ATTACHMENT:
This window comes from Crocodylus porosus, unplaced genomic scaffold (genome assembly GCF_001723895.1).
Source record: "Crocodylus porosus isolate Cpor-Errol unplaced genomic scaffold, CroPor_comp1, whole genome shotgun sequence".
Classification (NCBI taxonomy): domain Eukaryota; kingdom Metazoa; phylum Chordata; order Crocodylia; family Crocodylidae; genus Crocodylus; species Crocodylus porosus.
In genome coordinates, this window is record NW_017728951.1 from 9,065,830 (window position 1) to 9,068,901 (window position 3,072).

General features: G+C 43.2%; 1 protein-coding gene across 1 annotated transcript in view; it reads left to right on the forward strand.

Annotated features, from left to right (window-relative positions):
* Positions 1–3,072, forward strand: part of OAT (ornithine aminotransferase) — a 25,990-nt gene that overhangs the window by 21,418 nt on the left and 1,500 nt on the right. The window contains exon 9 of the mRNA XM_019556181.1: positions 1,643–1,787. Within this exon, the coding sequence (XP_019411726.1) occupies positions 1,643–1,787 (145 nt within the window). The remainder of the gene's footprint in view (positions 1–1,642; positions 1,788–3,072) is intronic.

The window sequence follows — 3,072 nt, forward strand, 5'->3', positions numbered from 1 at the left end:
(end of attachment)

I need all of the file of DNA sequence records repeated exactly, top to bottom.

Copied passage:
This window comes from Crocodylus porosus, unplaced genomic scaffold (genome assembly GCF_001723895.1).
Source record: "Crocodylus porosus isolate Cpor-Errol unplaced genomic scaffold, CroPor_comp1, whole genome shotgun sequence".
Classification (NCBI taxonomy): domain Eukaryota; kingdom Metazoa; phylum Chordata; order Crocodylia; family Crocodylidae; genus Crocodylus; species Crocodylus porosus.
In genome coordinates, this window is record NW_017728951.1 from 9,065,830 (window position 1) to 9,068,901 (window position 3,072).

General features: G+C 43.2%; 1 protein-coding gene across 1 annotated transcript in view; it reads left to right on the forward strand.

Annotated features, from left to right (window-relative positions):
* Positions 1–3,072, forward strand: part of OAT (ornithine aminotransferase) — a 25,990-nt gene that overhangs the window by 21,418 nt on the left and 1,500 nt on the right. The window contains exon 9 of the mRNA XM_019556181.1: positions 1,643–1,787. Within this exon, the coding sequence (XP_019411726.1) occupies positions 1,643–1,787 (145 nt within the window). The remainder of the gene's footprint in view (positions 1–1,642; positions 1,788–3,072) is intronic.

The window sequence follows — 3,072 nt, forward strand, 5'->3', positions numbered from 1 at the left end: